A film review by Craig J. Koban March 11, 2017

RANK: #16

LOGAN jjjj

2017, R, 137 mins.


Hugh Jackman as Logan / Wolverine  /  Patrick Stewart as Charles Xavier / Professor X  /  Dafne Keen as Laura Kinney / X-23  /  Boyd Holbrook as Donald Pierce  /  Stephen Merchant as Caliban  /  Richard E. Grant as Dr. Zander Rice

Directed by James Mangold  /  Written by Scott Frank, James Mangold, and Michael Green



LOGAN is apparently the last film outing for the adamantium clawed Canadian anti-hero...at least the version played by Hugh Jackman, who has inhabited the iconic Marvel Comics character on the silver screen for nearly 20 years.  

If this third WOLVERINE film is indeed the swan song for the Australian actor, then we perhaps could not have asked for a better one.  LOGAN is the best possible X-MEN centric film we'll likely ever get.  LOGAN strips away all of the super hero genre fat and bloat that has permeated far too many recent examplesy.  Like Christopher Nolan's THE DARK KNIGHT trilogy, LOGAN is deconstructing comic book movies by grounding them in an emotionally heavy narrative with stakes that feel real...at least as much as a film with mutants allows for. 

LOGAN is more a western than it is a super hero film, and it borrows heavily from classical westerns like SHANE (more on that it a bit) as well as UNFORGIVEN.  Similar to Clint Eastwood's Oscar winning 1992 western, LOGAN deals with a world void of hope in which once violent and powerful men - now cruising beyond middle age and retired from a life of bloodshed - are forced to return to the oppressive environment that they have been trying to avoid for years.  At a relative scant $97 million (peanuts for most lavish budgeted super hero efforts), LOGAN feels refreshingly lean and spare.  It doesn't exist for ostentatious visual effects eye candy and action set pieces (although, it does contain both), nor does it feature some seemingly unstoppable megalomaniacal super villain out to destroy the world.  The conflicts in LOGAN seem smaller, but more relatable and the film contains characters that command our attention and allow for us to identify with them.  It's the insular approach that this film takes in all facets that makes this third entry in the WOLVERINE trilogy feel so invigoratingly segregated - yet still a part of - the films that preceded it.   



That, and we've never seen Logan so pathetically downtrodden and weak in an X-MEN film as we do here.  Set in a dystopian 2029 America when most mutants on the planet have mysteriously disappeared and are all but extinct, Logan is a sad sack shell of the mutant that he used to be.  Alcoholic, suicidal, largely disheveled, and seeing his healing abilities slowly dissipating, he has long since put his super hero exploits aside and now works an extremely low level and demeaning job as a limo driver for small scale clients (like, for example, drunken bachelorette parties).  When he's not working he's buying cheap black market medication to care for his old friend Charles Xavier (Patrick Stewart), who's now a decrepit and severely senile 90-year-old man that suffers from extreme seizures if not treated (the film rather pointedly shows us what happens when a psychic as all-powerful as Xavier has an episode).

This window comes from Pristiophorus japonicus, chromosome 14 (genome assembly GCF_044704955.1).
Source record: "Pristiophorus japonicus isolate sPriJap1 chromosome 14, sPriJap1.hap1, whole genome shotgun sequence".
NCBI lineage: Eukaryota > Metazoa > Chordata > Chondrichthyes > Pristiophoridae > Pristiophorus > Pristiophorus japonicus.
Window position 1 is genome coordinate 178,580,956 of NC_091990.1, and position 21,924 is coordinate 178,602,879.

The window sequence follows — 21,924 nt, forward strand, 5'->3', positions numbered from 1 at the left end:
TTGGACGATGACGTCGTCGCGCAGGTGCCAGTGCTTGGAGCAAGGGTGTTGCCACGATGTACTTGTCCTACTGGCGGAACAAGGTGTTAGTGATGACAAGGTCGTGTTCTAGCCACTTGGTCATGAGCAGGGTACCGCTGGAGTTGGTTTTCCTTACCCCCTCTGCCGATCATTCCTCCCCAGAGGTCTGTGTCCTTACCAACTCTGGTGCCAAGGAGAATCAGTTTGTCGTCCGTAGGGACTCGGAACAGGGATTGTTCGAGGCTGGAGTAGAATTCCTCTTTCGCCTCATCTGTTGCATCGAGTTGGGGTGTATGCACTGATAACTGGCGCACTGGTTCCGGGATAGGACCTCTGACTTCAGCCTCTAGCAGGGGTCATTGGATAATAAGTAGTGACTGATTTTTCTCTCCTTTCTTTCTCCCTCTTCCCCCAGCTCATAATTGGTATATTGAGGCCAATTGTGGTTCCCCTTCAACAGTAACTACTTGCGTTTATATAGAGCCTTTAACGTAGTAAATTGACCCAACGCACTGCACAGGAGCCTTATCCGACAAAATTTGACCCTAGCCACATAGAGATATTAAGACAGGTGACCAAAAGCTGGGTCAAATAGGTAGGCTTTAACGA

Aided by their albino mutant colleague and friend Caliban (an unrecognizable and very decent Stephen Merchant), Logan and Charles seclude themselves in hiding in Mexico, hoping to keep their guarded existence a well kept secret.  Fate, as it always does, steps in to confront them in the form of a young Latino girl named Laura (Dafne Keen), who has escaped medical captivity and appears to have been ruthlessly subjected to the same ungodly experiments that Logan went through decades ago (she's essentially a pint sized version of him in every way, with all of his peak powers and adamantium infused body).  Realizing that this girl is special, Charles pleads with Logan to do the right thing and escort her to a secret safe haven in Canada that apparently harbors young mutants like her.  In pure western anti-hero fashion, Logan wishes to have nothing to do with Laura, but when a deranged scientist (Richard E. Grant) and his muscle (Boyd Holbrook) show up and will stop at nothing to re-kidnap her, Logan begrudgingly agrees to take the young girl in and journey her off north of the border. 

Director James Mangold once again returns to helm this newest Wolverine outing (he previously directed 2013's very underrated THE WOLVERINE), and right from the very get-go LOGAN sets itself exceedingly far apart from the other X-MEN films as a very hard R rated super hero outing.  This is a savagely barbaric movie at times, which includes Logan (and frequently the pre-pubescent Laura) inflicting pain on their adversaries by hacking, stabbing, and dismembering every possible part of the human anatomy.  LOGAN more than earns its rating within its first few moments, but the raw carnage on display (which sometimes can become a bit obtrusively numbing) does serve a purpose here.  Firstly. LOGAN is trying to go against the grain of previous sanitized super hero films that have been chiefly neutered by the PG-13 rating.  Secondly, the rampant bloodshed in LOGAN is not sensationalistic...it's used for the purposes of reiterating the nihilistic times that Logan resides in.  This is not a bright and cheery super hero film; it's one that's depressingly bleak and filled with moral uncertainty and despair.  LOGAN, as a result, is appropriately extreme with its graphic violence.